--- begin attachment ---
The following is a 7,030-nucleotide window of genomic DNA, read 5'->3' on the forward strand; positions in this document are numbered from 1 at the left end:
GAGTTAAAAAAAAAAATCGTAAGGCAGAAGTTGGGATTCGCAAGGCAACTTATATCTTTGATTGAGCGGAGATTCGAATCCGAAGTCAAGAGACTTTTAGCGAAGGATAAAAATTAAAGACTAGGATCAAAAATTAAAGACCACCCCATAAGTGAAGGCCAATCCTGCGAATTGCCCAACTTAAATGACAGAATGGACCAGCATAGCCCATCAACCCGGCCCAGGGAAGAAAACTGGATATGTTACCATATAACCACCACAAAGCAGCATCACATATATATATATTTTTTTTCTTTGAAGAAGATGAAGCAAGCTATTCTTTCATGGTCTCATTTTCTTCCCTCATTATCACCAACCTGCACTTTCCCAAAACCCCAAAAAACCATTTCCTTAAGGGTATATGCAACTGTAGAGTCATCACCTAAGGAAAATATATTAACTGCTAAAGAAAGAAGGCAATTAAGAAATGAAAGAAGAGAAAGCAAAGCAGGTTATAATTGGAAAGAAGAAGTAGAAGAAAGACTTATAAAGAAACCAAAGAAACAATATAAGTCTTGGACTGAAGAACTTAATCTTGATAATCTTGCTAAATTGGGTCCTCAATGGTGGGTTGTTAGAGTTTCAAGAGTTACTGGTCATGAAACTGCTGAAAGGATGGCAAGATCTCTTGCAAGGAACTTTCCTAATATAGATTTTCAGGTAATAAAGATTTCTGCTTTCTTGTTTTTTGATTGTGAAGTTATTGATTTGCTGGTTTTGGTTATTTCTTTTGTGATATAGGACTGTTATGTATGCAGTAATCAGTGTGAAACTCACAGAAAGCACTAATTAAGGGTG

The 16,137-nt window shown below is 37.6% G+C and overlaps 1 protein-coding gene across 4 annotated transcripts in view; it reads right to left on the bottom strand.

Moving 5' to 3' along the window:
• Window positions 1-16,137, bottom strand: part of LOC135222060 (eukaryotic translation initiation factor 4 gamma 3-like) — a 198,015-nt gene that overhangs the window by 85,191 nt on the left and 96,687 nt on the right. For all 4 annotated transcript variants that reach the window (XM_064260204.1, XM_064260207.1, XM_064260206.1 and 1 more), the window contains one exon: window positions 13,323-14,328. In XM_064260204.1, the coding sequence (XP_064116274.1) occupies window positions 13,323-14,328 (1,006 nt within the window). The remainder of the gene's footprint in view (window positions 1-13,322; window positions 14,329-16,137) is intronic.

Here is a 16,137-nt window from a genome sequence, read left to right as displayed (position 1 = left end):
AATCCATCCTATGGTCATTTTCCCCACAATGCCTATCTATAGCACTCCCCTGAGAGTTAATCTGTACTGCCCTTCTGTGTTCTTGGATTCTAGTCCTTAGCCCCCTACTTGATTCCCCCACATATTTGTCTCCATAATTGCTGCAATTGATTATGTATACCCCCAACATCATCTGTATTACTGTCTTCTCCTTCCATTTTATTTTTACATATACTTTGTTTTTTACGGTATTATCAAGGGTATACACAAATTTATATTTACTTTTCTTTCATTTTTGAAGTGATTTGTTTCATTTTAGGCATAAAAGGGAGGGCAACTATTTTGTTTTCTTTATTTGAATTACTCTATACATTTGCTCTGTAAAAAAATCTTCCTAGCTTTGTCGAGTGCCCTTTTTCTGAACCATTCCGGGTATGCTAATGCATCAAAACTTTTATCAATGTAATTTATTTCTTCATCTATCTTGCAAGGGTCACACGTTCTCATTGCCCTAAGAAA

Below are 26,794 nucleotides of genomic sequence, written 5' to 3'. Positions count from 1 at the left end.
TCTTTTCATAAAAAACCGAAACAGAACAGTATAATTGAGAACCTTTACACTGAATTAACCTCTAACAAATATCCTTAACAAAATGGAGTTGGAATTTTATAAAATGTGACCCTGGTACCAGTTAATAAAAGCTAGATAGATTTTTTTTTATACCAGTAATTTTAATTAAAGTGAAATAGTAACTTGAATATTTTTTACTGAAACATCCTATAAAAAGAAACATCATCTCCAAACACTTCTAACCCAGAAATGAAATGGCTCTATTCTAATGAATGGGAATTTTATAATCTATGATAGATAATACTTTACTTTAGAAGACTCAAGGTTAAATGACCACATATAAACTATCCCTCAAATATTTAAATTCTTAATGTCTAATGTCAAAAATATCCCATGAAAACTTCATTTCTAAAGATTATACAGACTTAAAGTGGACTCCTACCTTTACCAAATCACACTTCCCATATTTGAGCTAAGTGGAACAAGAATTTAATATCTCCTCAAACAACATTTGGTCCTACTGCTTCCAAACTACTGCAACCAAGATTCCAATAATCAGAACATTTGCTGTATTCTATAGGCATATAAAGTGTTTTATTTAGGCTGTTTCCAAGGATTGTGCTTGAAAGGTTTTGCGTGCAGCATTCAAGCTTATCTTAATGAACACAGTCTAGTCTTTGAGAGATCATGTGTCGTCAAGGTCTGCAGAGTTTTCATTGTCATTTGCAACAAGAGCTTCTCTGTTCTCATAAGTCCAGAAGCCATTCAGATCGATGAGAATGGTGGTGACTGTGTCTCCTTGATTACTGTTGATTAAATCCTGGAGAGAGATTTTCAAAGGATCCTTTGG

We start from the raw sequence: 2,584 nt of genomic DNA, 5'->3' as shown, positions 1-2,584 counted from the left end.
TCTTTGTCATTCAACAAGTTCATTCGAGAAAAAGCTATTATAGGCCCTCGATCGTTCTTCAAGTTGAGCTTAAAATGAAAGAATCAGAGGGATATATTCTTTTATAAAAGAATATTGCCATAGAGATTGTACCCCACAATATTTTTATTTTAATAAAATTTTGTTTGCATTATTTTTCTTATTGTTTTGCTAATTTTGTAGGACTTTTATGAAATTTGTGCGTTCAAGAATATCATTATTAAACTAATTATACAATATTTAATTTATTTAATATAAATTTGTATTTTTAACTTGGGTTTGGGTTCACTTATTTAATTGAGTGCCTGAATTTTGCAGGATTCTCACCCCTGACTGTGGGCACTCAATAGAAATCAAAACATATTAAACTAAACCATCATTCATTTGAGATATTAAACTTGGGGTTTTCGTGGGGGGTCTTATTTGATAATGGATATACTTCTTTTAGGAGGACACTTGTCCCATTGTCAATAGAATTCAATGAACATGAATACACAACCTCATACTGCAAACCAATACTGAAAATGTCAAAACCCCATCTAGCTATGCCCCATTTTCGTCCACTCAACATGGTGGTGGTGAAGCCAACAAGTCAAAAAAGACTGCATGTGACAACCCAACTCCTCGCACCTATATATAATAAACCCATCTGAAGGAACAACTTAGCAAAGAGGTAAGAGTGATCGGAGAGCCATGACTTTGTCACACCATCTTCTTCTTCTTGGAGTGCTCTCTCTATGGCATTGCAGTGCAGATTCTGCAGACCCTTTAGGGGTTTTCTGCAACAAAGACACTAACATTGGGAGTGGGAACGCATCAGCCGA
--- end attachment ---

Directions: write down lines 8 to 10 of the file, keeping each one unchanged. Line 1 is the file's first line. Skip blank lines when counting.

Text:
Below are 26,794 nucleotides of genomic sequence, written 5' to 3'. Positions count from 1 at the left end.
TCTTTTCATAAAAAACCGAAACAGAACAGTATAATTGAGAACCTTTACACTGAATTAACCTCTAACAAATATCCTTAACAAAATGGAGTTGGAATTTTATAAAATGTGACCCTGGTACCAGTTAATAAAAGCTAGATAGATTTTTTTTTATACCAGTAATTTTAATTAAAGTGAAATAGTAACTTGAATATTTTTTACTGAAACATCCTATAAAAAGAAACATCATCTCCAAACACTTCTAACCCAGAAATGAAATGGCTCTATTCTAATGAATGGGAATTTTATAATCTATGATAGATAATACTTTACTTTAGAAGACTCAAGGTTAAATGACCACATATAAACTATCCCTCAAATATTTAAATTCTTAATGTCTAATGTCAAAAATATCCCATGAAAACTTCATTTCTAAAGATTATACAGACTTAAAGTGGACTCCTACCTTTACCAAATCACACTTCCCATATTTGAGCTAAGTGGAACAAGAATTTAATATCTCCTCAAACAACATTTGGTCCTACTGCTTCCAAACTACTGCAACCAAGATTCCAATAATCAGAACATTTGCTGTATTCTATAGGCATATAAAGTGTTTTATTTAGGCTGTTTCCAAGGATTGTGCTTGAAAGGTTTTGCGTGCAGCATTCAAGCTTATCTTAATGAACACAGTCTAGTCTTTGAGAGATCATGTGTCGTCAAGGTCTGCAGAGTTTTCATTGTCATTTGCAACAAGAGCTTCTCTGTTCTCATAAGTCCAGAAGCCATTCAGATCGATGAGAATGGTGGTGACTGTGTCTCCTTGATTACTGTTGATTAAATCCTGGAGAGAGATTTTCAAAGGATCCTTTGG

We start from the raw sequence: 2,584 nt of genomic DNA, 5'->3' as shown, positions 1-2,584 counted from the left end.